Working on Goals
It has been awhile and I apologize. I was voted on the board for the Nebraska Support Network that works with families who need support for their children with special needs. So I haven't had time to share with you some techniques as much as I would like. I promise will try harder for you.
I did want to tell you that our routine is working well. There are bumps in the road at times, and I do get tired, sometimes I want to scream, but I stand my ground and haven't given up ( key is to have a support person you can go to when you need a time out or advice or just to vent). Having a routine is important for children. But here I am almost a month later and it is working. Took some struggle as my son was resistant. But including him in the process made it a litter easier. We worked on the routine together. When he wasn't a willing participant, I made sure he had consequence when called for. As in life for every action there is a consequence and you have to make sure you follow through even if it means it is hard on you. In the long run it will pay off. ( Again that is why you need a support system for you)
Now that we have a routine and reward system in place, we are working on goals. Goals are important part of life. And just because a child may have bipolar or add, or adhd, or whatever, it is important for them to have goals. No matter how small they may seem. Your child needs to have a feel of achievement in order to succeed.
For my son it is hard, I know that he has his down days ( we don't use bad days as that is negative, we are using positive words, it makes a difference, that will be a different blogg)
So for starters, lets say your child has a routine in place, his/her goal is to accomplish the all or part of the routine but another.phpect is to have them tell you want they want to accomplish.
My son for instance, his goal is to try and make it through an entire school day, with out excuses not to be in class. My son is the master of excuses when he doesn't want to do something. So the goal is when he really is overwhelmed he is to communicate that to his teacher with the IEP ( Individual education program) to raise his hand and form the the letter c ( the sign language letter "C") to let the teacher know he needs a chilly pass. That means he needs to be in a self contained room with an adult to calm down or process his feelings.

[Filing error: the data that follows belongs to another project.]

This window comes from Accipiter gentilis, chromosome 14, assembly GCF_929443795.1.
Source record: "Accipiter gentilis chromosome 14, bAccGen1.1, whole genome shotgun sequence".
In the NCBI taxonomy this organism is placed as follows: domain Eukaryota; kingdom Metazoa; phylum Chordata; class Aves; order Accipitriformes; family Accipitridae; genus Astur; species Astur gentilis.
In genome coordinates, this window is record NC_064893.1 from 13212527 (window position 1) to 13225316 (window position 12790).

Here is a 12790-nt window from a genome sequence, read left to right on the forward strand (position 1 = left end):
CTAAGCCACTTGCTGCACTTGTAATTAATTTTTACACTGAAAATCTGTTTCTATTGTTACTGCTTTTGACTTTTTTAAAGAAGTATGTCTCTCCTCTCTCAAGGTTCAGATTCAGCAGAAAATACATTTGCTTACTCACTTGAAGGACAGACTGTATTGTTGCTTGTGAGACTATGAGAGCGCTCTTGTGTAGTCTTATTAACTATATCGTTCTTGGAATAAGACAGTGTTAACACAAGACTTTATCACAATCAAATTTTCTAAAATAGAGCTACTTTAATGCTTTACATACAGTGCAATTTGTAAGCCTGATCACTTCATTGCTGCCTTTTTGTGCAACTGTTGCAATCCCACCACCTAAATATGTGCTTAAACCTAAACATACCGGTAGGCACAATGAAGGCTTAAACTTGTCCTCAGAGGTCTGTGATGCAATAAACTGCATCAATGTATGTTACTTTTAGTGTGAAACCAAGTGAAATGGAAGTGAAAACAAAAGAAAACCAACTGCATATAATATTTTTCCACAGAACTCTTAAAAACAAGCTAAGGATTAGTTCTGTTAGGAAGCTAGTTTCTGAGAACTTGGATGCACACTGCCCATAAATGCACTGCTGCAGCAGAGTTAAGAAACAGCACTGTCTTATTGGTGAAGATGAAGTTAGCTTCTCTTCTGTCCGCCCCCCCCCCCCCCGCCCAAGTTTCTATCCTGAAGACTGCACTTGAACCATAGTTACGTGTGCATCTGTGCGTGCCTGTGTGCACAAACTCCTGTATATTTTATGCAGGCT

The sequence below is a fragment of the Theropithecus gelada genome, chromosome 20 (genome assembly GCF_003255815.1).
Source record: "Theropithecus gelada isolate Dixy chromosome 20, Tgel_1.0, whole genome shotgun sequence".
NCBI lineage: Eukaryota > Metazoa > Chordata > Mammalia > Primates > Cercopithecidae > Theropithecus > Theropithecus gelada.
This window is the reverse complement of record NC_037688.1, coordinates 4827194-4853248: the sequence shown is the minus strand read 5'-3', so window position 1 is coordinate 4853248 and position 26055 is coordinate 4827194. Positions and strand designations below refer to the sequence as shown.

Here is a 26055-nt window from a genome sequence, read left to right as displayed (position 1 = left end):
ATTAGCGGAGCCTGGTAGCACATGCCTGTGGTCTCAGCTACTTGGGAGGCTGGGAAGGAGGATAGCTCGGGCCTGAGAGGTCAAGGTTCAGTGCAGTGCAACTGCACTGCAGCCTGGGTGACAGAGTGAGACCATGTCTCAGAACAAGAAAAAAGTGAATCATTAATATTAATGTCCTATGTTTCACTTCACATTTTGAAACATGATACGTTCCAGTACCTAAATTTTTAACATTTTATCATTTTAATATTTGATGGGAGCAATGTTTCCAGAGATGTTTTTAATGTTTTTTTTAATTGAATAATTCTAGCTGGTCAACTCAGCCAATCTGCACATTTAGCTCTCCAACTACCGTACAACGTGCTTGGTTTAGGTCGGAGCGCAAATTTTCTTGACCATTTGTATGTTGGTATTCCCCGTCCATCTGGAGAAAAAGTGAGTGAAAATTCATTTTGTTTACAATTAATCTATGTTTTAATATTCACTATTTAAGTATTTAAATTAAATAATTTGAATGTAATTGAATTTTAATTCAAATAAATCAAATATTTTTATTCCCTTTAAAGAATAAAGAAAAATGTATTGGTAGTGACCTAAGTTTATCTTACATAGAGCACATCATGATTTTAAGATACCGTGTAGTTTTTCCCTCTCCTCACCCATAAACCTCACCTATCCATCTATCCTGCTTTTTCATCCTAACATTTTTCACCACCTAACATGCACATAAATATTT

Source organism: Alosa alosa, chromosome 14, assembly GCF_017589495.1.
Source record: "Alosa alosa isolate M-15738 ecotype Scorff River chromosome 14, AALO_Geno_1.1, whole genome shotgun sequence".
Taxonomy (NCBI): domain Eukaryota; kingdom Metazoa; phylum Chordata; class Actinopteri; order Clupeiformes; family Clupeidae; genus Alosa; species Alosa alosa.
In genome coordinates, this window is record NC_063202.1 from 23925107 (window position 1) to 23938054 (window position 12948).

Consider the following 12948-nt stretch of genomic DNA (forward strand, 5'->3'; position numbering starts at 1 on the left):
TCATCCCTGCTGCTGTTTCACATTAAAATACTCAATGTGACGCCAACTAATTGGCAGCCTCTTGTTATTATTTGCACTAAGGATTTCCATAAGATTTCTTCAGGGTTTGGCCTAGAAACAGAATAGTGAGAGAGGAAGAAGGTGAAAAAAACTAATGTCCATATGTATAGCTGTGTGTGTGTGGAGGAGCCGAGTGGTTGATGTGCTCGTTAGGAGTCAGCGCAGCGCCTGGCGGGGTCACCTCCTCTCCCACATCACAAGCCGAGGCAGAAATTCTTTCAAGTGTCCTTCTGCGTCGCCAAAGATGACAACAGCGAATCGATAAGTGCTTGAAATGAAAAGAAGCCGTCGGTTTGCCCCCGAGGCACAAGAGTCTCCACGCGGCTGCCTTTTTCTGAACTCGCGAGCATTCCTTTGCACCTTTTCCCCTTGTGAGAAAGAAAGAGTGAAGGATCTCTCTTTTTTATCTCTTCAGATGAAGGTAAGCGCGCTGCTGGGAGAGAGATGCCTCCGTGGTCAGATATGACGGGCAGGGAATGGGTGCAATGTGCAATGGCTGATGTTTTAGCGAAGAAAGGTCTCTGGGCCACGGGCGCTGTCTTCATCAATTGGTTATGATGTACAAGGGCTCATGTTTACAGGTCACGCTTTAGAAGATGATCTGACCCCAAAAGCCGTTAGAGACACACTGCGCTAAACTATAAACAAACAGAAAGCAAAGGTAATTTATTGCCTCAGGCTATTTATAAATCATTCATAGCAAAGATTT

Let me explain the sign language of the letter "c" we have that in the IEP so he doesn't draw attention to himself and the other students don't know what he is leaving class for. But also as I have explained in other bloggs you need to give the teacher a list of triggers and body language your child expresses when overwhelmed when they are in an episode so the teacher can properly help your child when they are not recognizing the issue.
Another goal my son has is to make an effort to turn in his homework assignments. When he doesn't he has a consequence, when he reaches this goal for the week there is a reward, and we have a reward jar, that the both of us worked on together.
This way the goals seem more attainable and more rewarding. Also working on family goals as well helps the child know you too want to be an active part of their life. Like for my son and I our goal is to communicate better. We have eliminated the word cant. As that means you are incapable. He isn't paralyzed, so he can walk, he has down days but he can have those, he has bipolar disorder but doesn't mean he cant be successful. So one goal is to know he can accomplish anything with support and guidance.
I promise to share more. If you have specific techniques you want to know about let me know and I will do my best to advise.